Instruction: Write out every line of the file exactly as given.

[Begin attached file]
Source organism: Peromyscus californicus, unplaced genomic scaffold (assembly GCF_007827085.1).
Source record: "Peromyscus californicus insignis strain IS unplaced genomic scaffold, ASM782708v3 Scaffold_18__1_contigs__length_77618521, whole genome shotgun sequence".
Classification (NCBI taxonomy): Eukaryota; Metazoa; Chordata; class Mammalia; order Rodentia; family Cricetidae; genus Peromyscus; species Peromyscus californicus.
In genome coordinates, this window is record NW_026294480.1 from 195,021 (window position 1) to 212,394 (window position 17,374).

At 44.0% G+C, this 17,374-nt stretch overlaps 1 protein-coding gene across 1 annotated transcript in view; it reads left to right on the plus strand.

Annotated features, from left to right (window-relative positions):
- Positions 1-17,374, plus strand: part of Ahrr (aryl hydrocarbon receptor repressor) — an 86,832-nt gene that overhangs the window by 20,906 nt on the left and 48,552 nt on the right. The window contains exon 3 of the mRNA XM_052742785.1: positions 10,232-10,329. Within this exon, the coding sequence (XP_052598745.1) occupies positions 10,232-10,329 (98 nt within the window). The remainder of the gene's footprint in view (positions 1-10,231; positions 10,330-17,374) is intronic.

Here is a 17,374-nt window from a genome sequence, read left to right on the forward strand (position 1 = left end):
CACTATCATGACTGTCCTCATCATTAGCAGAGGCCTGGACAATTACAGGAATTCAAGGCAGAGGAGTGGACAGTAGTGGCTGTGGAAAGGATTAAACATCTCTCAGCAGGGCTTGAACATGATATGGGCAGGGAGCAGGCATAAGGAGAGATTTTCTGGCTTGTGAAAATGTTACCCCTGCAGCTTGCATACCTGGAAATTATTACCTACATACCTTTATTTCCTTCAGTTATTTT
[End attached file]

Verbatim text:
Source organism: Peromyscus californicus, unplaced genomic scaffold (assembly GCF_007827085.1).
Source record: "Peromyscus californicus insignis strain IS unplaced genomic scaffold, ASM782708v3 Scaffold_18__1_contigs__length_77618521, whole genome shotgun sequence".
Classification (NCBI taxonomy): Eukaryota; Metazoa; Chordata; class Mammalia; order Rodentia; family Cricetidae; genus Peromyscus; species Peromyscus californicus.
In genome coordinates, this window is record NW_026294480.1 from 195,021 (window position 1) to 212,394 (window position 17,374).

At 44.0% G+C, this 17,374-nt stretch overlaps 1 protein-coding gene across 1 annotated transcript in view; it reads left to right on the plus strand.

Annotated features, from left to right (window-relative positions):
- Positions 1-17,374, plus strand: part of Ahrr (aryl hydrocarbon receptor repressor) — an 86,832-nt gene that overhangs the window by 20,906 nt on the left and 48,552 nt on the right. The window contains exon 3 of the mRNA XM_052742785.1: positions 10,232-10,329. Within this exon, the coding sequence (XP_052598745.1) occupies positions 10,232-10,329 (98 nt within the window). The remainder of the gene's footprint in view (positions 1-10,231; positions 10,330-17,374) is intronic.

Here is a 17,374-nt window from a genome sequence, read left to right on the forward strand (position 1 = left end):
CACTATCATGACTGTCCTCATCATTAGCAGAGGCCTGGACAATTACAGGAATTCAAGGCAGAGGAGTGGACAGTAGTGGCTGTGGAAAGGATTAAACATCTCTCAGCAGGGCTTGAACATGATATGGGCAGGGAGCAGGCATAAGGAGAGATTTTCTGGCTTGTGAAAATGTTACCCCTGCAGCTTGCATACCTGGAAATTATTACCTACATACCTTTATTTCCTTCAGTTATTTT